80 2 million people, is one of the fastest growing provinces, following at quite a distance behind Gauteng (+4.5 million). However, the Western Province is not one of the largest provinces of the nation. The 2011 Census also showed that the African group is a very fast growing segment of th e population. The Black African population constitutes over 70% of the population in all the provinces except for the Northern and Western Cape where Black Africans were 50.4% a nd 32.9%, respectively (Stats SA 2012a ). The Western Cape, where Cape Town is l ocated, is specifically interesting because it went from being more liberal and fairly integrated to highly segregated during the Apartheid. Its origins as the first settlement produced an interesting array of population groups. As the table below shows, t he population of Black Africans in the Western Cape is increasing faster than any other group most of which are declining (see Table 3.1). The Black African population group has seen a population growth of 45.1% since 1996 in the Western Cape (Christophe r 2005). The greatest growth of white population in South Africa is found in Gauteng (Stats SA 2012a ), which has a historically a white Afrikaner identity. Table 3.1 Percentage distribution of the population by population group, Western Cape, 1996 2011 B lack African Coloured Indian/Asian White 1996 21.6 56 1.1 21.4 2001 26.7 53.9 1 18.4 2007 30.1 50.2 1.3 18.4 2011 32.9 48.8 1 15.7 Reproduced from census information provided by Statistics South Africa, 2011 If not surprising, alarming, is the data that shows Gauteng and the Western Cape as having the greatest in migration rates of the provinces. The Western Cape has an in flow rate of 432,790 while Gauteng has a much larger rate of 1,440,142 (Stats SA 201 2a ).
81 Although Gauteng and the North western p rovinces do have a high in flow of immigrants, the rate is still much higher than other provinces. In regards to education, Black Africans consistently show the highest rates of 'no schooling' among the population groups. This has been a decreasing trend, however, among all population groups between 1996 and 2011. Whites, on the other hand, show the highest rate of attaining a higher education between 1996 and 2011. The income level for household head perhaps show the greatest disparities between population groups, as shown by the table below (Table 3.2 ). [Based on April 23, 2013 conversation rates, one U.S. dollar equal about 9.29 South African Rand]. Table 3.2 Average Annual Household Income by Population Group Black African Coloured Indian/Asian White Total 2001 2011 2001 2011 2001 2011 2001 2011 2001 2011 22'522 60'613 51'440 112'172 102'606 251'541 193'820 365'134 48'385 103'204 Reproduced from census information provided by Statistics South Africa, 2011 Map 3.1 shows the spatial distribution of the monthly income bracket R 3 201 R 6 400 The Income and Expenditure Survey (IES) 2010/2011 reports that the average annual household income for Black Africans is R 69,632 (Stats SA 2012) about R 5,803 a month. The map below does correspond with the p opulation density of Black Africans in the city. The density that is portrayed in this map corresponds with high densities of informal settlements. However, it would be important to note that the standard of living of those Black Africans concentrated in t he South eastern boundary are also pressured by high costs of commute and transportation, inaccessibility to health care and education, etc. As map 3.2 shows, the Black African density more so ali gns with lower income brackets, showing that there is a grea t deal of disparities among households. This map sh ows the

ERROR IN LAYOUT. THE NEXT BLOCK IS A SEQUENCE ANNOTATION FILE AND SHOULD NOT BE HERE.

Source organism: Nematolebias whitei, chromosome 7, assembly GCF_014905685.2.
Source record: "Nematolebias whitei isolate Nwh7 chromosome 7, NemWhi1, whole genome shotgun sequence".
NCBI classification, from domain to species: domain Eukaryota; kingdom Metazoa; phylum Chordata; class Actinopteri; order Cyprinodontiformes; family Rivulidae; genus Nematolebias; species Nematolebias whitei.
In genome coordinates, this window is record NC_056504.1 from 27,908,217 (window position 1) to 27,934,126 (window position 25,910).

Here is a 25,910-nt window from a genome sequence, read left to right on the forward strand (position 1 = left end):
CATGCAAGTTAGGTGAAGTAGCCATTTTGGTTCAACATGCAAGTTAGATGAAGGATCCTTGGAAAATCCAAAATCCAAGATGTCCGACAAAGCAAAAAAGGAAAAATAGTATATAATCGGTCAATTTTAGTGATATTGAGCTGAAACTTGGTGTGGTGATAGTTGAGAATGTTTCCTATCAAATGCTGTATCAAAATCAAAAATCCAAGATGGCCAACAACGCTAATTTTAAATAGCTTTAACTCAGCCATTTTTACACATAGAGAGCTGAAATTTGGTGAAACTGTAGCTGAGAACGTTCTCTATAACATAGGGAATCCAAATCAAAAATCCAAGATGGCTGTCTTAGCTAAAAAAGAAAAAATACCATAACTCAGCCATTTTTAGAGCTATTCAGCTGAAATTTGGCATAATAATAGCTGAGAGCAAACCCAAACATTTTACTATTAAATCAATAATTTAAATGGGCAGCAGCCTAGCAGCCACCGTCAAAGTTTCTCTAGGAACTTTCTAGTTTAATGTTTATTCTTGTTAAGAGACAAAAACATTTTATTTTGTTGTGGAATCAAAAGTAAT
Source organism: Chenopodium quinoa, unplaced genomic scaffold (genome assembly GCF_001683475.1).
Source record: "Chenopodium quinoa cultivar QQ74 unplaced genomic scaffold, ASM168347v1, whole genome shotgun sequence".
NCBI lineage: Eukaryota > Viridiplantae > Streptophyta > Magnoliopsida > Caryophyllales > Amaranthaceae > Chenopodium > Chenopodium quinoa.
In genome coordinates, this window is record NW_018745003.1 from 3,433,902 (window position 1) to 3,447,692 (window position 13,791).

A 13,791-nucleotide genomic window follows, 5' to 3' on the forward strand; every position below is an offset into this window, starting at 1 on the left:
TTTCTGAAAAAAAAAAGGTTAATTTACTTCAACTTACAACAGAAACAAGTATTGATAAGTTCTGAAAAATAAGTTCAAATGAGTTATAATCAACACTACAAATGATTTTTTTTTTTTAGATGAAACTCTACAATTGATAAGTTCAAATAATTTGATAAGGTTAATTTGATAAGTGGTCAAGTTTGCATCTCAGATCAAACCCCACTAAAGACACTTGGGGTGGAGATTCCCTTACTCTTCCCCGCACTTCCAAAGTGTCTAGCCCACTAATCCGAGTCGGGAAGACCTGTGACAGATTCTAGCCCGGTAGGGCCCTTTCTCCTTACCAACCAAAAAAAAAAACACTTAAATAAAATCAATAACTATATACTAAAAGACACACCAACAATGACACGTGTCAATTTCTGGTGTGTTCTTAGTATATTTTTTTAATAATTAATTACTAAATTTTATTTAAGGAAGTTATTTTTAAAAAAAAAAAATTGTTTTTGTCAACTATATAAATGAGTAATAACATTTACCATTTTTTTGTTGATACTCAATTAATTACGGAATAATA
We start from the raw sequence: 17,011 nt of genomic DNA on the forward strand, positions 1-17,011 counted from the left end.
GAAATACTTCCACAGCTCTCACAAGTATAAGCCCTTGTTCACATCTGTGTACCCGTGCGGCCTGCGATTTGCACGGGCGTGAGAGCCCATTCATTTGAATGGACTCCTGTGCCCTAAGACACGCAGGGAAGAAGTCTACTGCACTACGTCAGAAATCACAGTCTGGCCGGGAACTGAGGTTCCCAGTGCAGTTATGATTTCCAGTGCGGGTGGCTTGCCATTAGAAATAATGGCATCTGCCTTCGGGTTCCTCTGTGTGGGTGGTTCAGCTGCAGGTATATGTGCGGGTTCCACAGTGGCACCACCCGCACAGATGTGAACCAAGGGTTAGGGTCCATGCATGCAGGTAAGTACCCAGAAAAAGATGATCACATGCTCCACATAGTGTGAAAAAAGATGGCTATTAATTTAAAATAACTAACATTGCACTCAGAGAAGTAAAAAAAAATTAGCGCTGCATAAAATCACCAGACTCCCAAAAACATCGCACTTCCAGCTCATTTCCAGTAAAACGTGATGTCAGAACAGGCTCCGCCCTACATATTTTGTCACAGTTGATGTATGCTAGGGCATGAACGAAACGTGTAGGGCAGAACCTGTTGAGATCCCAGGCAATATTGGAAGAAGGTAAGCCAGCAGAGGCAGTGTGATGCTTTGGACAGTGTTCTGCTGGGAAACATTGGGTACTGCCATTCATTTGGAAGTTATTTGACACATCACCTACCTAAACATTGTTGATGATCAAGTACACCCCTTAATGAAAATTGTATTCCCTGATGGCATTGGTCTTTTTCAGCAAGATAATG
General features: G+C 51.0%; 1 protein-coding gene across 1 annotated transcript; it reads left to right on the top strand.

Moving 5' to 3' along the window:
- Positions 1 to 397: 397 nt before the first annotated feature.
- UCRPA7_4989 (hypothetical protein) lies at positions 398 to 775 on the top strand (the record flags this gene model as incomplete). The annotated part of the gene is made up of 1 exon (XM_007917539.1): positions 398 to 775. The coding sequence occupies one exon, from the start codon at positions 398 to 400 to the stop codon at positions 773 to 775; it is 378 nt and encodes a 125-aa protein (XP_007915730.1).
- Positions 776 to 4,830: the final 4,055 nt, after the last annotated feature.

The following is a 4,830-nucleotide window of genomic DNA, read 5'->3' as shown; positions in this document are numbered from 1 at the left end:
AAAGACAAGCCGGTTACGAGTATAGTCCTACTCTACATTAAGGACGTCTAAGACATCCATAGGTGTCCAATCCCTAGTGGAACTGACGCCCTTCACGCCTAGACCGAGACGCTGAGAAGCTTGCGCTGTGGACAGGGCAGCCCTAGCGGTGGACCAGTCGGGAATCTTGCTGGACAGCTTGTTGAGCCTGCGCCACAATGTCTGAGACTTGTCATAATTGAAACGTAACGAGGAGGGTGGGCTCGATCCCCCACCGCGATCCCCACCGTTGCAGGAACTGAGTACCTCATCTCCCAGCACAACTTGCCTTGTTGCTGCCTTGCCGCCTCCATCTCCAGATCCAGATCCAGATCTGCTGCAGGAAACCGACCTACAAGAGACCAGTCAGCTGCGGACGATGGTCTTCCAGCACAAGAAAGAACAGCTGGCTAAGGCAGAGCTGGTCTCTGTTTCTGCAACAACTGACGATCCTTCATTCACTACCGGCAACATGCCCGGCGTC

82 lowest monthly income bracket R 1 R 400. Due to the fact that this maps portrays data collected in 2011, this spatial data shows a degree of integration of Black Africans away from the localized d ensity. This could be a result of economic and social integration, but could also be representa tive of the close proximity of informal settlements and high income that occurs in some areas, such as Hout Bay. This is limitation of quantitative descriptive d ata.
83 In these maps, the grey scale shows the density of populations living within the given monthly income bracket (or other variable as indicated on the map). The darker shades represent a higher density whereas the lighter shades represent a lower density.